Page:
The second type of new approach is defined by Arnold as ?cultural?. Arnold gives as an example Robert Darnton?s work on the ?Great cat massacre? in France in the 1730?s. Darnton in turn based his research on the contemporary account of one Nicolas Contat. Reliance on single interpretations (be they of Herodotus or Pliny the Younger or Ovid) has often been a necessity among classicists and ancient historians, for whom evidence is lacking in bulk and is often the product of purely accidental survival. This, of course, raises the thorny issue of typicality. Can we generalise from the viewpoints of scattered individuals? Arnold responds (94):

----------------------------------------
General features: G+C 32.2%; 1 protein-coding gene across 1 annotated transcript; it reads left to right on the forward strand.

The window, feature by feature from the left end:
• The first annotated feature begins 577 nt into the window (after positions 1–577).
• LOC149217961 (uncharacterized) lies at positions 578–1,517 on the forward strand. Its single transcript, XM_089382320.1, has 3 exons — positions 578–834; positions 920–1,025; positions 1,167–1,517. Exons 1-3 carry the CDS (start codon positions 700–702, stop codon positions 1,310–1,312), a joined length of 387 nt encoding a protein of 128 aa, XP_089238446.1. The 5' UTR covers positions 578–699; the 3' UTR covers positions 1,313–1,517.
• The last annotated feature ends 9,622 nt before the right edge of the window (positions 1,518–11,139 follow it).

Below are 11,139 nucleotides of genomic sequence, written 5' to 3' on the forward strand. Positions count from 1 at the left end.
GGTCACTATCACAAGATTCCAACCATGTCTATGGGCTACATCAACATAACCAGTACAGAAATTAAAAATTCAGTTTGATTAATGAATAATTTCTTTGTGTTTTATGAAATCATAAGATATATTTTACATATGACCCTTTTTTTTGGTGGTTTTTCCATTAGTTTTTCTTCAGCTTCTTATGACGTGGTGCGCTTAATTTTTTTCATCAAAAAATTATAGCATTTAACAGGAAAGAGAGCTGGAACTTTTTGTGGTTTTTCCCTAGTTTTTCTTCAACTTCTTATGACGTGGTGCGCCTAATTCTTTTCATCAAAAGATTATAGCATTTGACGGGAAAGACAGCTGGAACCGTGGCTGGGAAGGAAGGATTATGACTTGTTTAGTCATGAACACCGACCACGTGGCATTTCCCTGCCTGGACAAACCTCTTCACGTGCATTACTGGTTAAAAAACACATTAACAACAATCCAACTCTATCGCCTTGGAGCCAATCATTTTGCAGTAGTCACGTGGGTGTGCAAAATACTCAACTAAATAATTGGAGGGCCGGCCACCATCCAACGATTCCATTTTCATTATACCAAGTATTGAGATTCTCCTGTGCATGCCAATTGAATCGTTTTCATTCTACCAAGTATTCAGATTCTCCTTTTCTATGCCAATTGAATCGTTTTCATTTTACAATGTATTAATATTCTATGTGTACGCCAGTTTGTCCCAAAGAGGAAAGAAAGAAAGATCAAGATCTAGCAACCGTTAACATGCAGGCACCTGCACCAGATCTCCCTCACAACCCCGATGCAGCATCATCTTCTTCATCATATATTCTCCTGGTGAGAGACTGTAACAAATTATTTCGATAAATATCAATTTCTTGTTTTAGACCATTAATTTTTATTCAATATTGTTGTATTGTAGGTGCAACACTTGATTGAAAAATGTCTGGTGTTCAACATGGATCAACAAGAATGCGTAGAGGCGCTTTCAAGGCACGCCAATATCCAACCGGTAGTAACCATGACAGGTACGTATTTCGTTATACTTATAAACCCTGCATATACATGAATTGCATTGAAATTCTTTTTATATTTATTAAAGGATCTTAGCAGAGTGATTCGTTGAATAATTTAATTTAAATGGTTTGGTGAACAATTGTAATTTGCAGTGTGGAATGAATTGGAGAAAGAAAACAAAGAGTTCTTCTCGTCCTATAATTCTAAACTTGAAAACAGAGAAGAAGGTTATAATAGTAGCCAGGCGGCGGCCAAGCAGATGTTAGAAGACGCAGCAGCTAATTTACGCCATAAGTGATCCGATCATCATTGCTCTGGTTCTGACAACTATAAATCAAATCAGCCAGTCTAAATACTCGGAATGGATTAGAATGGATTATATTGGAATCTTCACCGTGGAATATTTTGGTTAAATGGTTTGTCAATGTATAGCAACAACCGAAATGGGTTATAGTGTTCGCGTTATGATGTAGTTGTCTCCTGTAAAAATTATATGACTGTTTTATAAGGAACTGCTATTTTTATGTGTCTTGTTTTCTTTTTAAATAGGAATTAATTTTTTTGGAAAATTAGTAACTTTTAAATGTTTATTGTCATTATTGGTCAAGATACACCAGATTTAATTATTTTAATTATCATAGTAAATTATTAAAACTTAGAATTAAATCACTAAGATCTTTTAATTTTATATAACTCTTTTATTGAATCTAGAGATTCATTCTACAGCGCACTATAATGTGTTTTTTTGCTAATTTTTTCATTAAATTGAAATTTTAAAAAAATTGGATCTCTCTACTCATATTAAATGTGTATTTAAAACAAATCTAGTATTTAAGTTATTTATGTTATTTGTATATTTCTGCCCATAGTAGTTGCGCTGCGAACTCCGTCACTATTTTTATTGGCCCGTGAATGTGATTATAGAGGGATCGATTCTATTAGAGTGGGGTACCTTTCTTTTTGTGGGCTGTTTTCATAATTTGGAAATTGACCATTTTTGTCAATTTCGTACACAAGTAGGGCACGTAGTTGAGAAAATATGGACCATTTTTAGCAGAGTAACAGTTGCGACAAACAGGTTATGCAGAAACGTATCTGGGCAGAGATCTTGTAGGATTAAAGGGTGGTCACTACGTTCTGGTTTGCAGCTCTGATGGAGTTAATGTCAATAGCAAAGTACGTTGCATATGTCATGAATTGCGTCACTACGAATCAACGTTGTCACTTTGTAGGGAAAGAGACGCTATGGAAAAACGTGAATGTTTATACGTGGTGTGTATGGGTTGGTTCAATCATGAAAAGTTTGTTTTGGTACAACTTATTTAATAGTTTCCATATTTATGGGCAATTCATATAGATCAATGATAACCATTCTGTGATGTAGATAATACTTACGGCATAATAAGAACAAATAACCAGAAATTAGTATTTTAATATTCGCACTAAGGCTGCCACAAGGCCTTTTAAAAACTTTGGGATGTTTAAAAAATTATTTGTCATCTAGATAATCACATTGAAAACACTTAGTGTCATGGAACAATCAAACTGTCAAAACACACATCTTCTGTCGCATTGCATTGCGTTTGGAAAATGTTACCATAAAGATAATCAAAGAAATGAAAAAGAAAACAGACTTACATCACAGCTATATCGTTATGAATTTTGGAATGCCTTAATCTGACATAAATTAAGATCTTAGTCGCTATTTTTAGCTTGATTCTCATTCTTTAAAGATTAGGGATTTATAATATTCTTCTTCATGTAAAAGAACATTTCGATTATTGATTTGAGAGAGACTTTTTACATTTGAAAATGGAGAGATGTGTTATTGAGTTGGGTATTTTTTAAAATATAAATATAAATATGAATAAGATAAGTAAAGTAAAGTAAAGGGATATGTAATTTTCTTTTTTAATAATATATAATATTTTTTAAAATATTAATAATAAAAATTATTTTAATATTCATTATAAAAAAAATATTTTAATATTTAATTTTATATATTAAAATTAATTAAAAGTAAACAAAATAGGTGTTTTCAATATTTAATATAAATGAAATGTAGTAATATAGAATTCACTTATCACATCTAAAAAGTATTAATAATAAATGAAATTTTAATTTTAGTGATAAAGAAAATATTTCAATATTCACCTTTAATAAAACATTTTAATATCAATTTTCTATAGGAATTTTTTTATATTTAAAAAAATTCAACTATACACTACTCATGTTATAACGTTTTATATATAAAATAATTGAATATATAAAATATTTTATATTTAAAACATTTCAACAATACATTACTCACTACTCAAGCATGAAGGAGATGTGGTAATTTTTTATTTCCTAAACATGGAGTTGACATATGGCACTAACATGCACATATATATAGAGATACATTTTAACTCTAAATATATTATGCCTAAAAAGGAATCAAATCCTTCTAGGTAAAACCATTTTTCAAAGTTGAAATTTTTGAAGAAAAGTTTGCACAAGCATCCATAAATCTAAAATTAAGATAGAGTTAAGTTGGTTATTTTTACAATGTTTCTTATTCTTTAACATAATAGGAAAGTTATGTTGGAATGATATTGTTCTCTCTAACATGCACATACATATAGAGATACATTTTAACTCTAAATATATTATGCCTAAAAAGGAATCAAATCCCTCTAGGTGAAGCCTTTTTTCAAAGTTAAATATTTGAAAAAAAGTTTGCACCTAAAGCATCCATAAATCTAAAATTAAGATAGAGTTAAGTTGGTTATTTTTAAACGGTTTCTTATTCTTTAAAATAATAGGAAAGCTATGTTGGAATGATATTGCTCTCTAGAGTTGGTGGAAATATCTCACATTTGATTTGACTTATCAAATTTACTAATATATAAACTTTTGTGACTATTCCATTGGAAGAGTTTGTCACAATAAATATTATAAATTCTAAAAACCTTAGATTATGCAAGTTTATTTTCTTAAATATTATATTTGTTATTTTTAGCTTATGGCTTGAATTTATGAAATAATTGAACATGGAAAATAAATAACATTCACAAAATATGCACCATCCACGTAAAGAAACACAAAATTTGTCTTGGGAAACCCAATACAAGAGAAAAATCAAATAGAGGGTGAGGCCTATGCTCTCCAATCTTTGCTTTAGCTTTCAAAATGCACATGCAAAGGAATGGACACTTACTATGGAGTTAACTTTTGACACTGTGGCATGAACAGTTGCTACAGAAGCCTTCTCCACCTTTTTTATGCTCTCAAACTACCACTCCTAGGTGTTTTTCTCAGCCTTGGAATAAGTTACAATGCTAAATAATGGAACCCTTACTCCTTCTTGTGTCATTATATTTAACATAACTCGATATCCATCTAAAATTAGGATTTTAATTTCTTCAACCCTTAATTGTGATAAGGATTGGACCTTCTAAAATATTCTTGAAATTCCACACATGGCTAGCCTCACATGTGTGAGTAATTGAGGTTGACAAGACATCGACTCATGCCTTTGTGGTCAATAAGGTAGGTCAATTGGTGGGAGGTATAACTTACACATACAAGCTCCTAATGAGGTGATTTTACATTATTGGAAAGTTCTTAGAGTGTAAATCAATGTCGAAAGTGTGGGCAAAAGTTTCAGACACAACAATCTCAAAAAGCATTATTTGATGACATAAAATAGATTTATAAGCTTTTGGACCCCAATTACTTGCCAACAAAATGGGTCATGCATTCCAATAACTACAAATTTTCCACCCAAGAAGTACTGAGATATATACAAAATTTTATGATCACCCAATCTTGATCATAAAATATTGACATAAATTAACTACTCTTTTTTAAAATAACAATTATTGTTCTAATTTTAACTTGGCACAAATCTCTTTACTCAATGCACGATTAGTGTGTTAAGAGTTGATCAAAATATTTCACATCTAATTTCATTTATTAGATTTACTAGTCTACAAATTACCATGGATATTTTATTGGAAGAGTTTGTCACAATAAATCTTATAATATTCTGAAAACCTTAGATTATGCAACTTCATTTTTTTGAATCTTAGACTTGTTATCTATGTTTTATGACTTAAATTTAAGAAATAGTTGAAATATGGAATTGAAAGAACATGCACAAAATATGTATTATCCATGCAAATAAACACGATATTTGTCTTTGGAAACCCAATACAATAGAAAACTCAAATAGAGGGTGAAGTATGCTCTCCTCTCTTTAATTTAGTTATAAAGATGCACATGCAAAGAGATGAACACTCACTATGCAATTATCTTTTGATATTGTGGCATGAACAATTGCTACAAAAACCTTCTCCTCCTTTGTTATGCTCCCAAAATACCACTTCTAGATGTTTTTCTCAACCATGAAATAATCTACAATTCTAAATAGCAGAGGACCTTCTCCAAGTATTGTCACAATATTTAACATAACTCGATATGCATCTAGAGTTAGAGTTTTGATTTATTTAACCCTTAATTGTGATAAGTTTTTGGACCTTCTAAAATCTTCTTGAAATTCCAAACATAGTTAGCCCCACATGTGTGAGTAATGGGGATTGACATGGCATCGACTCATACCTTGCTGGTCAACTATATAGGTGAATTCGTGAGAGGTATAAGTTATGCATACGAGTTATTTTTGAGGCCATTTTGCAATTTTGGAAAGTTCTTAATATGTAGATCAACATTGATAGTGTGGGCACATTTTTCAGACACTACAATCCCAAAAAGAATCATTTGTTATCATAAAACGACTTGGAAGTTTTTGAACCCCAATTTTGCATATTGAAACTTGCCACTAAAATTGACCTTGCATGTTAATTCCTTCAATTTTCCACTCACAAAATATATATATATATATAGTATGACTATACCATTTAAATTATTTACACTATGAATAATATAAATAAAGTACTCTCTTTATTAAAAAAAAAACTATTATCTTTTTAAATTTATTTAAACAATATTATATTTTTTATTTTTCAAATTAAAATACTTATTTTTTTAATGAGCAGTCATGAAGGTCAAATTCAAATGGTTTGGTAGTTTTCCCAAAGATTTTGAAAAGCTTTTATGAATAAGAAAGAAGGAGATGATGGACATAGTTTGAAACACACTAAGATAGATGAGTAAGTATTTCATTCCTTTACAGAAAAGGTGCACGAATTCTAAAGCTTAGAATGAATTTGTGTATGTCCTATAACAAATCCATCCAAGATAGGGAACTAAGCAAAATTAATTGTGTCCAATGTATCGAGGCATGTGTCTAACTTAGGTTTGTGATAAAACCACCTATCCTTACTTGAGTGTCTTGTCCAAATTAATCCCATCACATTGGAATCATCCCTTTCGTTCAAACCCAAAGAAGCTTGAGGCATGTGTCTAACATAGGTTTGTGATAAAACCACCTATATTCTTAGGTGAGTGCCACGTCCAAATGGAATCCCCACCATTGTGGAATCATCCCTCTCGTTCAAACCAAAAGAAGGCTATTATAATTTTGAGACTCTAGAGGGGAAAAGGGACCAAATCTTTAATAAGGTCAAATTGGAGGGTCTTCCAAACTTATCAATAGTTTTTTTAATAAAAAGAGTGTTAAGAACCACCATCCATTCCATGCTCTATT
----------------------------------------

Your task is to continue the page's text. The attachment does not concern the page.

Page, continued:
Whether or not Contat?s account is literally true, Darnton argues, it nonetheless shows us a story which Contat expected to be read and understood by his contemporaries. Documents can show us a ?truth? beyond ?what actually happened?: they can demonstrate how people think, the images and associations they can drawn [sic] upon from their own culture.